Mike Bruchas - 11/07/99 23:26:44
My Email:jmbruchas@juno.com
Location: Alexandria, VA
Favorite Tulsa TV personality: Terry Young

Can anyone remember anything on Gov. Dewey Bartlett and his use/abuse of the OSBI in the early 70's? I remember he forwarded id's of arrested anti-Shah Iranian college students from a relatively peaceful on campus march at OU or OCU to the Shah's secret police back home - that kinda shortens your lifespan then "back home".... He did something else about Viet Nam era draft protesters arrested - may have forwarded their arrest records to draft boards. Seems like a 70's version on a smaller scale of the McCarthy stuff.

I also remember 1 Saturday night back when he was OK's senator. He lived at Center Plaza in Tulsa - then THE place in downtown. Someone reported a man with a gun there near his apt. as I recall and Tulsa's finest swarmed the building. I think folks were concerned that Bartlett was out that night and might come home to an unpleasant surprise. Don't think the gunman was ever found or it may have been a crank call.

He was not one of my favorite OK Gov.'s or Senators...

Also in this time I remember Mayor Robert LaFortune standing up for freedom of speech at the Tulsa City/County Library. I think some books were to be banned or their purchase was a sticking point to some extreme conservative folks in Tulsey. Mayor LaFortune came out for their purchase. If any one can remember more on this - let us know. I will always respect the man for his actions and common sense - like Henry Bellmon - you couldn't get a short or exciting soundbite out of either of them, but they were honest brokers and pretty darned openminded GOP folks.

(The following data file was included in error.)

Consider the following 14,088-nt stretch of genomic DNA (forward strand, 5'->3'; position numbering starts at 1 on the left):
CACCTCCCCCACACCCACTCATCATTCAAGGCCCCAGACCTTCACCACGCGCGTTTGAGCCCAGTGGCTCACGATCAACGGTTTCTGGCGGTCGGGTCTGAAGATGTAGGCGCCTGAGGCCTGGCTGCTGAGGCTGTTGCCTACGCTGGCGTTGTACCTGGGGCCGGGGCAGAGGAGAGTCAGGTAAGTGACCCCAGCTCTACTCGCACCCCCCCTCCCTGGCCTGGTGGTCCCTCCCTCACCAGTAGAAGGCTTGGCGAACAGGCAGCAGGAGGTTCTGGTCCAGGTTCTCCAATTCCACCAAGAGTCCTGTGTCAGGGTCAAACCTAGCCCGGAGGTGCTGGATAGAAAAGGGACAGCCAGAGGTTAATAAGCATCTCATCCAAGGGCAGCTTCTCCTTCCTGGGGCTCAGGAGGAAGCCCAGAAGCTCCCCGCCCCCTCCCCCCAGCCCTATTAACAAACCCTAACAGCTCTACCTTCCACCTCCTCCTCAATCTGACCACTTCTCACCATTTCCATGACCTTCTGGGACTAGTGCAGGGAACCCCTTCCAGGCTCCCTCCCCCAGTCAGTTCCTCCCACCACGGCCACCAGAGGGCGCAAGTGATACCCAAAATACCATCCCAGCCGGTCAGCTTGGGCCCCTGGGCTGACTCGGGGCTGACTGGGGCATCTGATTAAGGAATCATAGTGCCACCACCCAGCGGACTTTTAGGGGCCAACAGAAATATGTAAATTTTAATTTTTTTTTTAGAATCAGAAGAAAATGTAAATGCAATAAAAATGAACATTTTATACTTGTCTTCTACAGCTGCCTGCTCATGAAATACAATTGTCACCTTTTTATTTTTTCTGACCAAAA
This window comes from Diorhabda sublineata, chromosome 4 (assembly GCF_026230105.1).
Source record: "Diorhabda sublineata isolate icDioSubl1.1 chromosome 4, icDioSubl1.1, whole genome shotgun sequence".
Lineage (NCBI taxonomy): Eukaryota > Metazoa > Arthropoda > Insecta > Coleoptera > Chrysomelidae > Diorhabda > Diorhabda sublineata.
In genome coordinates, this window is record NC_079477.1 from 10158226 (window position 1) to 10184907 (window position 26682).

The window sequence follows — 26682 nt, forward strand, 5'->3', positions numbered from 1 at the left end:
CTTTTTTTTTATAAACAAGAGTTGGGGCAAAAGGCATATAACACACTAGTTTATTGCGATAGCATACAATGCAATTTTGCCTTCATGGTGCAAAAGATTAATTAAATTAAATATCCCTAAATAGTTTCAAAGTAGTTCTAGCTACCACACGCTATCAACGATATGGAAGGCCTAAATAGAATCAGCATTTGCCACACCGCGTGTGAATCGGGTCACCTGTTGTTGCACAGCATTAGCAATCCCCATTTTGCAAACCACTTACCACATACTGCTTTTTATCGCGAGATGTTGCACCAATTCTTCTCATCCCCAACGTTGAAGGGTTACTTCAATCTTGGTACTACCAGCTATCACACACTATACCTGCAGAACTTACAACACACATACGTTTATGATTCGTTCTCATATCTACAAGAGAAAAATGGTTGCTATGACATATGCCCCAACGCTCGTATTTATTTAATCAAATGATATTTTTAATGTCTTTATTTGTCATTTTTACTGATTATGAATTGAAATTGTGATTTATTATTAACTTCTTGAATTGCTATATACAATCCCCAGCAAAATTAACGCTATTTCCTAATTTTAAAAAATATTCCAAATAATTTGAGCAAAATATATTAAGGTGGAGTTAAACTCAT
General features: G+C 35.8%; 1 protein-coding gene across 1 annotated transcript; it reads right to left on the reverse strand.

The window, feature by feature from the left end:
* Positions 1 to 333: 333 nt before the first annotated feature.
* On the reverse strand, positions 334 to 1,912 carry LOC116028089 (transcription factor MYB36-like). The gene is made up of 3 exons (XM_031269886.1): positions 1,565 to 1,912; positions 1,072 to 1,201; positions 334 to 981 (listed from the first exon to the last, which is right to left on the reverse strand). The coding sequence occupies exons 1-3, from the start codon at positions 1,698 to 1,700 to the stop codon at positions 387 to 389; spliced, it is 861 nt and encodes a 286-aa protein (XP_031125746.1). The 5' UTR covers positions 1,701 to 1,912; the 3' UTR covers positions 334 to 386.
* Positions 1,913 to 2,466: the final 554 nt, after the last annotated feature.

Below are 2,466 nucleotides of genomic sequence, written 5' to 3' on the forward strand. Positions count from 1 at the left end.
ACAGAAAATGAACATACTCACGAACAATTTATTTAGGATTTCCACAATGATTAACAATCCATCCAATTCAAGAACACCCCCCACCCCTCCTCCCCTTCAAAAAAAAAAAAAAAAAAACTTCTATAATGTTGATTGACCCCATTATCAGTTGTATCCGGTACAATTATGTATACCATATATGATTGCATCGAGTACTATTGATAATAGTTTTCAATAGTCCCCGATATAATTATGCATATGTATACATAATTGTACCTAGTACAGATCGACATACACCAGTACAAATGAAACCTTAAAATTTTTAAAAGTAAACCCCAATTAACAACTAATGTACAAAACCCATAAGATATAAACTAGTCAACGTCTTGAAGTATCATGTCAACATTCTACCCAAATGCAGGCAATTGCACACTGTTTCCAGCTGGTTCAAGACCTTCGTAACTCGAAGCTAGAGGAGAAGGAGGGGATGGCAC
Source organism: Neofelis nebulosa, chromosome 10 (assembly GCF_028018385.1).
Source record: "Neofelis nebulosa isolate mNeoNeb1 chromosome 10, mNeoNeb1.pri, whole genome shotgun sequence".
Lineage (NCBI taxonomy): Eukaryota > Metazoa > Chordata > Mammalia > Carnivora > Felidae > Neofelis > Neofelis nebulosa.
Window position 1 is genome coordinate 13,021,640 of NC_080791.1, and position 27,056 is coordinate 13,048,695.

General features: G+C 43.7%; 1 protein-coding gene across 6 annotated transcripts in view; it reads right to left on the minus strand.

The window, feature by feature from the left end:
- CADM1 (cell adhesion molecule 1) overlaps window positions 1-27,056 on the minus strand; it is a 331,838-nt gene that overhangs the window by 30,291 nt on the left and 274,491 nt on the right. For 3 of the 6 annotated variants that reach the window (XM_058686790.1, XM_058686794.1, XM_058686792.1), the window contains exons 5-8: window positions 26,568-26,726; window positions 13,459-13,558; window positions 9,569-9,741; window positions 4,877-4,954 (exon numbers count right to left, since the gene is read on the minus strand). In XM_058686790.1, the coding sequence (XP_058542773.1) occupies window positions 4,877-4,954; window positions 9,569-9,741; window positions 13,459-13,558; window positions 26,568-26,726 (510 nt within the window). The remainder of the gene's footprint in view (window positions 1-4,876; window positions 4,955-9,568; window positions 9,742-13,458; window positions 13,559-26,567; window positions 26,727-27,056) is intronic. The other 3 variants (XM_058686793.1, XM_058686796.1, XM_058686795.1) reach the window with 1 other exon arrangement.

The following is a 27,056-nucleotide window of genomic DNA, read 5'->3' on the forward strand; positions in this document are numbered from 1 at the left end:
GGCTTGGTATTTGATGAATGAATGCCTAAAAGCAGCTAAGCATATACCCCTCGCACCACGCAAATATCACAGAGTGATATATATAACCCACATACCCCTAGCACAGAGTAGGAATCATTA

I liked Bellmon and LaFortune, too.

As it happens, I was on the OU campus when some of those anti-Shah protests were going on. The protesters hid their faces to keep the Shah's secret police, presumed to be on campus, from identifying them. We weren't sure how much good it was going to do in Iran, protesting at OU. Some of the more flippant students hung banners saying "Bra the Shah!" out their dorm windows.

Center Plaza has become Central Park condos. The developers (from Florida) made the initial mistake of painting the building Pepto Dismal pink. Didn't look that great in downtown Tulsa.

Webmaster - 11/07/99 06:31:43

In Guestbook 25, we just heard about radio in the McCarthy era. We also heard from John Chick's daughters!